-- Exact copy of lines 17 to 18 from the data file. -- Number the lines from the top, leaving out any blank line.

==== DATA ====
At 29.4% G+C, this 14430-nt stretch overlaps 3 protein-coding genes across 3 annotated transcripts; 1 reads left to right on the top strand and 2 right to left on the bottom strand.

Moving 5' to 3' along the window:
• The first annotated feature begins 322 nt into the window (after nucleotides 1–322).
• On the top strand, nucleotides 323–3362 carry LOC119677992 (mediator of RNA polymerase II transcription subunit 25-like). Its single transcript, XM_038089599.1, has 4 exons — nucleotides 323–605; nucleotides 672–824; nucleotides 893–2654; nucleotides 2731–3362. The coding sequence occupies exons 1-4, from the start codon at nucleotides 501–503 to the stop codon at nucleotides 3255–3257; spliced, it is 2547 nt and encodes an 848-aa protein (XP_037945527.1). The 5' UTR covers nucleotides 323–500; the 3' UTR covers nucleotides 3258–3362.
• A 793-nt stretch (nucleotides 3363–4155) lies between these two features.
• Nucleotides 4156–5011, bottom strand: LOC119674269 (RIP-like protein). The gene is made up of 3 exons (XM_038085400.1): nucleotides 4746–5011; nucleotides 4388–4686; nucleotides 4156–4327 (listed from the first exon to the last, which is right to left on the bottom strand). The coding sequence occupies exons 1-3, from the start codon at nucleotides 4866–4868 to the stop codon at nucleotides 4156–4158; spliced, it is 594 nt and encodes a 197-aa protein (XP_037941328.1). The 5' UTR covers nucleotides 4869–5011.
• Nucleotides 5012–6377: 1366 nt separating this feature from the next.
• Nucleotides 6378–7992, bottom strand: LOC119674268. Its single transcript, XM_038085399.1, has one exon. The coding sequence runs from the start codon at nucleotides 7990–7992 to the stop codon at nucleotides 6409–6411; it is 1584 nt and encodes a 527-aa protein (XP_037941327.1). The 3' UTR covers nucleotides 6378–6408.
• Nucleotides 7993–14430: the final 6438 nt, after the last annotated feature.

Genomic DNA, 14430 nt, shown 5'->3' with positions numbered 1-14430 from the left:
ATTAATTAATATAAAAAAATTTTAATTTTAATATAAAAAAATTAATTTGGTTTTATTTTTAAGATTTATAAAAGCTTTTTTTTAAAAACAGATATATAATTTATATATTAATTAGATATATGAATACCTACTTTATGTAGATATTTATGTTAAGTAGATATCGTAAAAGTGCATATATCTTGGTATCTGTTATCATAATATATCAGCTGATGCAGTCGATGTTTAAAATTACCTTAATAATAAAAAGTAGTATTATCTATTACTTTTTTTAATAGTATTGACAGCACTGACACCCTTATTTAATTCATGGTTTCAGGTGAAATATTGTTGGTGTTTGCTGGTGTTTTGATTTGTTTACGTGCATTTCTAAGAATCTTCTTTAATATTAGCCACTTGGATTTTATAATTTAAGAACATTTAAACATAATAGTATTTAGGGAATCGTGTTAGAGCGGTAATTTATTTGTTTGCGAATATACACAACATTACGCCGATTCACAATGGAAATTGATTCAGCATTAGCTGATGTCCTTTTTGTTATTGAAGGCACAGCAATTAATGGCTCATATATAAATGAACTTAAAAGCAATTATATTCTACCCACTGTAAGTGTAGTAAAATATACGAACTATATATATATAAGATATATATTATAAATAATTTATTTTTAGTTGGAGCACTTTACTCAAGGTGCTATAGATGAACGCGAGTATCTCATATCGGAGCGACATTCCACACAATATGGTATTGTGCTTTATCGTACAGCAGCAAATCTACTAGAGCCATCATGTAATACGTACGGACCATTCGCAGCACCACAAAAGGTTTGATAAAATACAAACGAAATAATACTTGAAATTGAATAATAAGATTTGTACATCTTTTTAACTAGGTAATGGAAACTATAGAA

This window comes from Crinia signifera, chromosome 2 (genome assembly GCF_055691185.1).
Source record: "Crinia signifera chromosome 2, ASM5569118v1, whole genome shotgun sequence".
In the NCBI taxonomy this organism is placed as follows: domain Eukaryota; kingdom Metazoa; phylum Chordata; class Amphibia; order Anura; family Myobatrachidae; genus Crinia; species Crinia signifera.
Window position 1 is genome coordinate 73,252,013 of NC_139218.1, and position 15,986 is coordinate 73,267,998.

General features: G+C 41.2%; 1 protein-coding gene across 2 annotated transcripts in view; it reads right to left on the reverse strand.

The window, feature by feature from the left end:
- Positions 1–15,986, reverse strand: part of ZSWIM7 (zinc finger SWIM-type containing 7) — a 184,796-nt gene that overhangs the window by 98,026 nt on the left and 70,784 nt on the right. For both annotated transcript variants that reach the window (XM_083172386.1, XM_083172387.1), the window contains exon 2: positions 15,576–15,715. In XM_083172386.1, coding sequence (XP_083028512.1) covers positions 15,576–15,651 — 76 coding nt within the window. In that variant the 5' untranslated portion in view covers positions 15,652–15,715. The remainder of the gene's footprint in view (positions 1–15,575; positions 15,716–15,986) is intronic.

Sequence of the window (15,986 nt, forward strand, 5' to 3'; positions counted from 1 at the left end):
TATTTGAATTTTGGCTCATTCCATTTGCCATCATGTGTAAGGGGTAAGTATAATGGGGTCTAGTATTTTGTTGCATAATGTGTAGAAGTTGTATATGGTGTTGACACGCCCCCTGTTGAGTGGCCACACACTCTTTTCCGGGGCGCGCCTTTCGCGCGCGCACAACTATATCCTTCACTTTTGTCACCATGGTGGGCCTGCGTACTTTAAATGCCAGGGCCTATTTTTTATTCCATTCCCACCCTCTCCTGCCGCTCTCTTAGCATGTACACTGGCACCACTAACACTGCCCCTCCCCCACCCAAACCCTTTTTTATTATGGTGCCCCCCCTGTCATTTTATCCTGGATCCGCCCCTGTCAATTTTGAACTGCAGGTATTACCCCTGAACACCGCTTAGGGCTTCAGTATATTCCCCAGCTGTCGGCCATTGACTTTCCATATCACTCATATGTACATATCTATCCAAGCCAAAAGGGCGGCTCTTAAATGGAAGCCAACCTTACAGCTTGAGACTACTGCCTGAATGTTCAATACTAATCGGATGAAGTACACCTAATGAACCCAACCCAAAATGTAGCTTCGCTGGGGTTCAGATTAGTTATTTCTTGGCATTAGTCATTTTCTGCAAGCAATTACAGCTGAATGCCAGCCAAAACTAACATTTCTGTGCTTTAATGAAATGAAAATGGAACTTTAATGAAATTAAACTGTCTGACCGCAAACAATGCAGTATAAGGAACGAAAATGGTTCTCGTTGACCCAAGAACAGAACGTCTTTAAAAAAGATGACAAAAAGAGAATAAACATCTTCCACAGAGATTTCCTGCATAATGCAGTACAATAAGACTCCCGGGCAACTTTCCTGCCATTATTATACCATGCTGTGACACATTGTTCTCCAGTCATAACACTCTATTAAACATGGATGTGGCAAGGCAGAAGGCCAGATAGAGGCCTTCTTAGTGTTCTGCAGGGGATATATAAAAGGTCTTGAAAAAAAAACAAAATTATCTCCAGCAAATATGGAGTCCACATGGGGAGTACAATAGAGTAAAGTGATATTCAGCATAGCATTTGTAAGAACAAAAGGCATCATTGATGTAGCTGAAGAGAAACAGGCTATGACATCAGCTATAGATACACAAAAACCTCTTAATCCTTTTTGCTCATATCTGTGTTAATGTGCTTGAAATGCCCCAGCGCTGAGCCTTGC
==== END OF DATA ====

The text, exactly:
The window, feature by feature from the left end:
- Positions 1–15,986, reverse strand: part of ZSWIM7 (zinc finger SWIM-type containing 7) — a 184,796-nt gene that overhangs the window by 98,026 nt on the left and 70,784 nt on the right. For both annotated transcript variants that reach the window (XM_083172386.1, XM_083172387.1), the window contains exon 2: positions 15,576–15,715. In XM_083172386.1, coding sequence (XP_083028512.1) covers positions 15,576–15,651 — 76 coding nt within the window. In that variant the 5' untranslated portion in view covers positions 15,652–15,715. The remainder of the gene's footprint in view (positions 1–15,575; positions 15,716–15,986) is intronic.